The body was fully skeletal. The deputies had told him the teenagers had been trying to dislodge a jacket buried in the dirt when they’d discovered the bones. The jacket had been wrapped around the skull. The deputies had responded, uncovered torso bones, and then asked for the coroner. Henry’s stomach had roiled when he’d spotted the braces on the skull’s teeth.


But adults have braces too.

He had carefully moved the rest of the dirt from around the skull and taken a closer look at the teeth. Years ago he’d dated a dentist who had taught him some basics about tooth eruption. The second set of molars had barely erupted on this skull, something that typically happened as a teenager, give or take a few years.

The jacket had looked like something a teenage girl would wear, and the skull had delicate female characteristics.

Deputy Kurt Olson had informed him that fourteen-year-old Becca Conan disappeared two years ago, and the FBI had been involved in the investigation.

“Get the FBI back out here,” Henry had told him. “There’s a possibility their case has been solved.” He quickly scanned the visible bones and the skull, searching for a clue that could point to cause of death. Like cracks on the skull that suggested hard blows, nicks in the bones that indicated the stab of a knife, or a crushed hyoid that suggested strangulation.

Nothing obvious caught his eye as he knelt in the dirt.

Now the FBI agent stood in front of him, looking upset to be responding to the death of someone quite young. Henry understood and wished his first case as a coroner hadn’t been a child. Why wasn’t it a senior citizen who died asleep in bed? Their life fully lived.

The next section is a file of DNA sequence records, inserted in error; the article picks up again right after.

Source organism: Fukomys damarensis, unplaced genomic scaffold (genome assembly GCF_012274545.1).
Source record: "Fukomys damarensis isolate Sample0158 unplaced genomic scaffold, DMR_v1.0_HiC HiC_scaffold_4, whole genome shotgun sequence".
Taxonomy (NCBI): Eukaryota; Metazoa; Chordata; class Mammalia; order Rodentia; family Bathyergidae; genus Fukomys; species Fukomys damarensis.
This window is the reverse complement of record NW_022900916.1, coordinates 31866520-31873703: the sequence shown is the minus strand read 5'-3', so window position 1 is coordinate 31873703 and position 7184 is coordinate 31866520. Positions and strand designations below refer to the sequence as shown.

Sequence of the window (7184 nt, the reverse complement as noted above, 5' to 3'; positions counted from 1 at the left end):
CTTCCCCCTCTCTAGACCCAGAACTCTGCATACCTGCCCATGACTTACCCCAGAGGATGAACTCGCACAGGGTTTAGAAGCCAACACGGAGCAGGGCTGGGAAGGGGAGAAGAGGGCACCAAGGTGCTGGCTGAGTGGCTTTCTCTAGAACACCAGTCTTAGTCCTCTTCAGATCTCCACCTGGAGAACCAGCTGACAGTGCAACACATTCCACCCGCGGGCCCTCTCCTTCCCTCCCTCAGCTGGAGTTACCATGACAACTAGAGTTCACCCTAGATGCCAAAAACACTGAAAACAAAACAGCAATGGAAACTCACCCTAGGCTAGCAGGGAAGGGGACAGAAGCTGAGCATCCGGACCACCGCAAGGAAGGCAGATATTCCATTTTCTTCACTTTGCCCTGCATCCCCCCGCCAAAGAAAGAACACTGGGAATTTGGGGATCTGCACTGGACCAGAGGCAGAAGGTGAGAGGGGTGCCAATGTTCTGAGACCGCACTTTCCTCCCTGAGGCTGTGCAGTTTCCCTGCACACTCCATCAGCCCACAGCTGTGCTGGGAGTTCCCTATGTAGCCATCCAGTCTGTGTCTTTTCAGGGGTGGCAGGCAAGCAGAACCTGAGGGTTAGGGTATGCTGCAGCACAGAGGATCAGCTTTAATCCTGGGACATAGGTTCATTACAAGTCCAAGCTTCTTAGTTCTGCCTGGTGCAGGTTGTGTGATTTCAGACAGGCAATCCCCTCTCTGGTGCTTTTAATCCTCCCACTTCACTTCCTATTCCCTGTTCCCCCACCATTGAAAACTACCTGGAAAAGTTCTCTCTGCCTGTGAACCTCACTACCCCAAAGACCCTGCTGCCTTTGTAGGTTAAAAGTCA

Not a child hidden in the dirt.

“I’d like to take a look,” said the agent.

“Over here, Special Agent Wilde.” Henry led her a few yards to the scene.

“Call me Cate, please, Doctor.”

“Henry,” he responded.

Cate squatted next to the skull. “Braces?” She immediately looked to Tessa, who nodded. The two women looked nauseated.

“What is it?” Henry asked.

“Oh jeez,” said Kurt, rubbing a hand over his bald scalp, looking from one woman to the other. “I didn’t think of her.”

The other deputy, Bruce, exchanged a confused glance with Henry.

“Becca Conan isn’t the only missing teen girl from this area,” said Cate in a hollow voice. “Our friend Samantha Bishop disappeared when we were fourteen. She had braces at the time.”

“But so did Becca,” Kurt added.

“Excuse me.”

The three deputies whirled around at the sound of the new voice, their hands hovering over their weapons. A young man with a flashlight had appeared from the woods and held up his hand at the deputies’ reactions. “Whoa. I didn’t mean to startle you.”

“This is a police investigation,” announced Tessa. “Please leave the island.”

The young man twisted his lips. “Well, I live on the island. And my uncle sent me to find out what happened. Your lights are making a glow that we can see above the woods from our side.”

“You’re Rex Conan’s nephew?” Cate asked, placing herself between the young man and the skull.


Henry pegged Dustin to be in his midtwenties and wondered why the deputies hadn’t recognized him. Everyone knew everybody on the islands.

“Why didn’t Rex come himself?” Cate frowned.

Dustin shrugged. “That’s my job. I’m the caretaker of the mansion and island, and I do whatever else Rex needs.”

“Since when?” asked Kurt. “I hadn’t heard that someone lived with Rex.”